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Chest. 2006 Jul;130(1):182-9.

Immunosuppressive therapy in connective tissue diseases-associated pulmonary arterial hypertension.

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Centre National de Référence de l'Hypertension Artérielle Pulmonaire, UPRES EA2705, Service de Pneumologie et Réanimation Respiratoire, Hôpital Antoine Béclère, Assistance Publique Hôpitaux de Paris, Université Paris-Sud, Clamart, France.



Immune and inflammatory mechanisms could play a significant role in pulmonary arterial hypertension (PAH) genesis or progression, especially in patients with connective tissue diseases. Immunosuppressive therapy should be better evaluated in this setting.


Monocentric retrospective study.


We reviewed the clinical and hemodynamic effects of immunosuppressants administered as first-line monotherapy to 28 consecutive patients with connective tissue disease-associated PAH.


All patients received a monthly IV bolus of cyclophosphamide, 600 mg/m2, for at least 3 months, and 22 of 28 patients received systemic glucocorticosteroids. Responders to immunosuppressive therapy were defined as patients who remained in New York Heart Association (NYHA) functional class I or II with sustained hemodynamic improvement after at least 1 year of immunosuppressive therapy without addition of prostanoids, phosphodiesterase type 5 inhibitors, or endothelin receptor antagonists.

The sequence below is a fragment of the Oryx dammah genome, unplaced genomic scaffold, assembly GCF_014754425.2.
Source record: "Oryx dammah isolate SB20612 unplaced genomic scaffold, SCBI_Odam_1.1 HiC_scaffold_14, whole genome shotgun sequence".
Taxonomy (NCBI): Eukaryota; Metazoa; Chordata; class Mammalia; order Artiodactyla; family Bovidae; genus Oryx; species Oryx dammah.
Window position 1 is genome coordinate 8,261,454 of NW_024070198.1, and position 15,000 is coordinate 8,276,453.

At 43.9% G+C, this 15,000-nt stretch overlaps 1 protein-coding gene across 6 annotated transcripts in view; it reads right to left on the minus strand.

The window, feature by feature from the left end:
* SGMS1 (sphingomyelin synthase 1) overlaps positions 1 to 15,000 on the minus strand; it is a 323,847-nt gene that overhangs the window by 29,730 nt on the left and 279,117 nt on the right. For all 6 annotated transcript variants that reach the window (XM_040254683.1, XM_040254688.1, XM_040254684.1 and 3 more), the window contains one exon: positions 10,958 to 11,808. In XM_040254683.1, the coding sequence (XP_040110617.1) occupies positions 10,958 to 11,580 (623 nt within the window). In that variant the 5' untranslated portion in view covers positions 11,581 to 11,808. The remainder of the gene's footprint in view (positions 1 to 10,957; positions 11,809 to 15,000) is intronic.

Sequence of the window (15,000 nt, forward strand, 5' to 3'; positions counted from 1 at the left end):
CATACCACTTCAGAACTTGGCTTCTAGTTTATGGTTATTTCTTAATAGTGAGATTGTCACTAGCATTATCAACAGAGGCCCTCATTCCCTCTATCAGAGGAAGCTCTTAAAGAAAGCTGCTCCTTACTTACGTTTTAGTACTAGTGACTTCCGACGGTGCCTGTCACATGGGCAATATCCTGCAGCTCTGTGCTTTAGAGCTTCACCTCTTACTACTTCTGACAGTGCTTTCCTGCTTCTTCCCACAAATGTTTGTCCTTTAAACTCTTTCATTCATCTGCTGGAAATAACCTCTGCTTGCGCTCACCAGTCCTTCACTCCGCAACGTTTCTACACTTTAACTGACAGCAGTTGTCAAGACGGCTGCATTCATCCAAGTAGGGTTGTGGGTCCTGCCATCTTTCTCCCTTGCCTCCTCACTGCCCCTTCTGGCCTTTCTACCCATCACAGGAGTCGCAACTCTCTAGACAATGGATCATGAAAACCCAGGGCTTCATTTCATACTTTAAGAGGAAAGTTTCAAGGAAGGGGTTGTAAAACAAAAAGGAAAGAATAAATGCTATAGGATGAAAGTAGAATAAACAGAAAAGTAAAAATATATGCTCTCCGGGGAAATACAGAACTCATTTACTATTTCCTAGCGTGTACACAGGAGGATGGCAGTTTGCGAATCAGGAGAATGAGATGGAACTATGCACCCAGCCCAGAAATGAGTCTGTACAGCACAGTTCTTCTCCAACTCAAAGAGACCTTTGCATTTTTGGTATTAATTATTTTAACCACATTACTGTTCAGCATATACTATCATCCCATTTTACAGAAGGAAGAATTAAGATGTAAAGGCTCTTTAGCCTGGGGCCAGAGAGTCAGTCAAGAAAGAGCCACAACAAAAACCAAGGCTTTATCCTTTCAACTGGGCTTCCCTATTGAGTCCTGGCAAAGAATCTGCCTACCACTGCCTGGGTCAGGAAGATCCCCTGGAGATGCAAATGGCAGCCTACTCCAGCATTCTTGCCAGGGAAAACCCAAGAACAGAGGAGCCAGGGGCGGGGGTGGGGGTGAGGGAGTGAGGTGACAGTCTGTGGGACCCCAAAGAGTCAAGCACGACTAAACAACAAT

Eight of 28 patients (systemic lupus erythematosus [SLE], n = 5; mixed connective tissue disease [MCTD], n = 3) [29%] were responders. These patients had a significantly improved 6-min walking distance (available in five patients) and a significant improvement in hemodynamic function. No patients with systemic sclerosis responded, while 5 of 12 patients with SLE and 3 of 8 patients with MCTD did respond. Survival analysis indicated that responders had a better survival than nonresponders. Patients with a lower baseline NYHA functional class and better baseline pulmonary hemodynamics (p < 0.05) were more likely to benefit from immunosuppressive therapy.


PAH associated with SLE or MCTD might respond to a treatment combining glucocorticosteroids and cyclophosphamide.

[Indexed for MEDLINE]

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